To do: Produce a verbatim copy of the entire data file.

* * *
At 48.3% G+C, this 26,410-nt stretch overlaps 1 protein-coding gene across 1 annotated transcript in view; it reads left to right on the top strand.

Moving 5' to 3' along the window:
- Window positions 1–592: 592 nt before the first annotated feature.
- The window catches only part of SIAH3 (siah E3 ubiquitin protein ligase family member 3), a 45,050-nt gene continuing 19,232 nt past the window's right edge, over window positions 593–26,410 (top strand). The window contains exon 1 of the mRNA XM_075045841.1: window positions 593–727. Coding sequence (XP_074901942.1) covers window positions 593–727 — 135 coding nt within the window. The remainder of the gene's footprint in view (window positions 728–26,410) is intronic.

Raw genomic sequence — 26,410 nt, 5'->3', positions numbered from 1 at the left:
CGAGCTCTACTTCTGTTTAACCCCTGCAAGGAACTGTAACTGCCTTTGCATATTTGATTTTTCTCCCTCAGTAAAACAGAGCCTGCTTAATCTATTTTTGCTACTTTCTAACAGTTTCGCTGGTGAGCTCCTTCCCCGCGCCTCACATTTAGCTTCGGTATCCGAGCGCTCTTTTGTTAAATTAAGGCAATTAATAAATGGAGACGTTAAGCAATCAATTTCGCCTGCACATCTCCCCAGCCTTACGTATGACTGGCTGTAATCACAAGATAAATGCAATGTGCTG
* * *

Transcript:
At 48.3% G+C, this 26,410-nt stretch overlaps 1 protein-coding gene across 1 annotated transcript in view; it reads left to right on the top strand.

Moving 5' to 3' along the window:
- Window positions 1–592: 592 nt before the first annotated feature.
- The window catches only part of SIAH3 (siah E3 ubiquitin protein ligase family member 3), a 45,050-nt gene continuing 19,232 nt past the window's right edge, over window positions 593–26,410 (top strand). The window contains exon 1 of the mRNA XM_075045841.1: window positions 593–727. Coding sequence (XP_074901942.1) covers window positions 593–727 — 135 coding nt within the window. The remainder of the gene's footprint in view (window positions 728–26,410) is intronic.

Raw genomic sequence — 26,410 nt, 5'->3', positions numbered from 1 at the left:
CGAGCTCTACTTCTGTTTAACCCCTGCAAGGAACTGTAACTGCCTTTGCATATTTGATTTTTCTCCCTCAGTAAAACAGAGCCTGCTTAATCTATTTTTGCTACTTTCTAACAGTTTCGCTGGTGAGCTCCTTCCCCGCGCCTCACATTTAGCTTCGGTATCCGAGCGCTCTTTTGTTAAATTAAGGCAATTAATAAATGGAGACGTTAAGCAATCAATTTCGCCTGCACATCTCCCCAGCCTTACGTATGACTGGCTGTAATCACAAGATAAATGCAATGTGCTG